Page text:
On the morning of Saturday, May 20, 1865, the Idaho World described the worst calamity a prosperous young mining town could suffer: Idaho City in Ashes! Idaho City has been visited by one of those great disasters which occasionally fall upon communities with crushing, deadening weight. A great fire on Thursday night laid nearly the entire town in ashes, sweeping away the fortunes of very many of its business men, and leaving innumerable families homeless and destitute.
Happily, no lives were lost.
The entire business portion of the town was completely destroyed. A narrow, scattered, remnant of buildings on the outskirts of town alone remains to mark the boundaries of Idaho City.
Boises Idaho Tri-weekly Statesman reported, The light of the fire was seen in this city during the evening, but there was considerable difference of opinion as to whether it was Idaho City or Placerville that was burning. Large volumes of smoke could be distinctly seen from this place, rising high in the air, while the northeastern sky for a large space was alight with the blaze. All doubt was dissipated at an early hour this morning by the arrival of a messenger to several business men from Idaho City who were in this city temporarily.
In 1865, the telegraph and the telephone were still years away, and news traveled fastest when carried by a man on horseback.
Boise City merchants were advised not to rush goods to Idaho City because much was stored in cellars and survived the fire
Among the few buildings that escaped the fire was the Catholic church. The Idaho World said it was saved by extraordinary effort, with 100 men on its roof at one time. They would have been there to extinguish or sweep away any burning material that landed on the building. To those brave men it must have seemed that the sky was raining fire. The flimsy town of 1865 was no match for a fire fueled by wooden buildings and driven by high winds. As the World put it, the fire, once started, ran through town like a pile of shavings, and was at the mercy of the conflagration.
Idaho City was a typical Western mining town of its day as revealed by the Worlds May 20 listing of businesses destroyed by the fire. No less than 16 of them were saloons, some with picturesque names like Washoe, Magnolia, Miners Exchange, Bank Exchange, Colorado, and Oneonta. Most would rebuild and reopen within a week.
On May 25 the Statesman observed, Persons who were present at the fire at Idaho City think that a class of men commonly called honest miners of that locality can out steal any set of men outside Botany Bay. (the notorious Australian penal colony). It is believed most of them came from Nevada. On May 27, the paper added, It is said that up to last Wednesday morning over ten thousand dollars worth of goods stolen at Idaho City had been recovered and identified by the owners. The prospect is that a still larger amount would yet be found, notwithstanding all attempts to resist the search.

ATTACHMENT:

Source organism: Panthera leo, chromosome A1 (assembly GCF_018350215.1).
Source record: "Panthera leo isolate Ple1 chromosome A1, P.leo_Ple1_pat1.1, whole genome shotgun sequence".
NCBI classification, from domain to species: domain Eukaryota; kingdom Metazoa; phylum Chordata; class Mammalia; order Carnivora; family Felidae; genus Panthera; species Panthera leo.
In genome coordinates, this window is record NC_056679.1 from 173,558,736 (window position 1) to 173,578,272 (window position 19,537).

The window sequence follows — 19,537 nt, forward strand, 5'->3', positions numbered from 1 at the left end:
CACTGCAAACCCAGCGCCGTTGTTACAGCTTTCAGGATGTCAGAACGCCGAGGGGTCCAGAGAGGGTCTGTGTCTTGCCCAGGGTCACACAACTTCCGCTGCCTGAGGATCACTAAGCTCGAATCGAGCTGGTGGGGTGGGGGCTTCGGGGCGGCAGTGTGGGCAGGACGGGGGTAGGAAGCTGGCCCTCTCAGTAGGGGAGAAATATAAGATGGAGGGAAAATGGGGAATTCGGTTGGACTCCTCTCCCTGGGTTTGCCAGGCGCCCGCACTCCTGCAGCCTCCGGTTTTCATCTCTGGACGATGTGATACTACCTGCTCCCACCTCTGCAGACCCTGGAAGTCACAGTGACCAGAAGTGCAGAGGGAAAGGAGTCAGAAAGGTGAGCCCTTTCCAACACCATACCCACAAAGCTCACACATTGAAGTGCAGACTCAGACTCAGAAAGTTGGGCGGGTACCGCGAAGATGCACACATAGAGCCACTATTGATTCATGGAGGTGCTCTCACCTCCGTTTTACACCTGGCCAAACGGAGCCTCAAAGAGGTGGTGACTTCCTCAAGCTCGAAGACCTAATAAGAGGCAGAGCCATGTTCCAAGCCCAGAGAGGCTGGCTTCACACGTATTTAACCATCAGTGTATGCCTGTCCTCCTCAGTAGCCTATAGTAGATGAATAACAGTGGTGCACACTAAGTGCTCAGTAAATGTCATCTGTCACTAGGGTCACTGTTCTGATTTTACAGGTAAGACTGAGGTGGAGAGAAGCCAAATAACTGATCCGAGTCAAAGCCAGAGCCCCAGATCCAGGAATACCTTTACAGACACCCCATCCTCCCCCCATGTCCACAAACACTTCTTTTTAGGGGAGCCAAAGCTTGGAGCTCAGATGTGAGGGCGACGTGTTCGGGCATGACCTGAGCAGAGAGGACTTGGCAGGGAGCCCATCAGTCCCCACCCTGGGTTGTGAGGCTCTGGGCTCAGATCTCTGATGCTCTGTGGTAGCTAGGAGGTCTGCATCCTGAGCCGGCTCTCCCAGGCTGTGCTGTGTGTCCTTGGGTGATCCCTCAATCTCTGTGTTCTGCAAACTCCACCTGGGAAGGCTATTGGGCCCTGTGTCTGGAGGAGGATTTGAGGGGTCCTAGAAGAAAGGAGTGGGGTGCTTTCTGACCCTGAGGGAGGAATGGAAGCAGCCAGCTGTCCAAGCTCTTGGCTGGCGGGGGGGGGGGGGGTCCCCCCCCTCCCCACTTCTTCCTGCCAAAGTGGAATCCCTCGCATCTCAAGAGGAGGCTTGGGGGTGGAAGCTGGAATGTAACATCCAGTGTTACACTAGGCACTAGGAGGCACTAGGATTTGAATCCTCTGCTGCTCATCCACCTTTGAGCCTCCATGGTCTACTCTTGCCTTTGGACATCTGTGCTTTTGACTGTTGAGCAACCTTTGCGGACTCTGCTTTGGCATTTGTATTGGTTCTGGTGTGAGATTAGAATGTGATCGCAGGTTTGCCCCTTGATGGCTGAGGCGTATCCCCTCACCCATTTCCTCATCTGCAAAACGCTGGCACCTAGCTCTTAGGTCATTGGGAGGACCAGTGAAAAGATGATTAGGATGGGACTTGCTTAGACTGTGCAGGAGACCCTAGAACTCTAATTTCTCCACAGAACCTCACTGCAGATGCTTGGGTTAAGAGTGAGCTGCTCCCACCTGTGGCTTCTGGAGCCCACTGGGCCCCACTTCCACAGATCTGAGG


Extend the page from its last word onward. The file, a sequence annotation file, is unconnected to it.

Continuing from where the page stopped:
By the end of the month, more looted merchandise had been found hidden in the woods, and several arrests had been made.
The Statesman wrote that the speed with which the town was being rebuilt was magical and remembered that the speedy rebuilding of California towns after fires had been thought remarkable.
But Idaho City bids fair to eclipse them all in the rapidity with which she can replace a city entirely swept away. A line of buildings is already seen along the whole length of Main Street, many of them being built in a more substantial manner than before.
The origin of the fire was unknown, but the World reported it had started in a dance hall on Montgomery Street, and that it was the work of arsonists. Several attempts were made during the week to fire various portions of the town, which failed. When first discovered, the flames were breaking through the roof with such violence as to excite the suspicion that some inflammable material was used to insure the certainty of a conflagration. Many suspicious parties have recently come into the county from districts in which they were too well known. ... The chance for plunder was incentive enough for any deed, however infamous. If discovered, the punishment due them cannot be made too great.
What did the people of Idaho City learn from this disaster? Well look into that subject next week.
Arthur Hart writes this column on Idaho history for the Idaho Statesman each Sunday. Email firstname.lastname@example.org.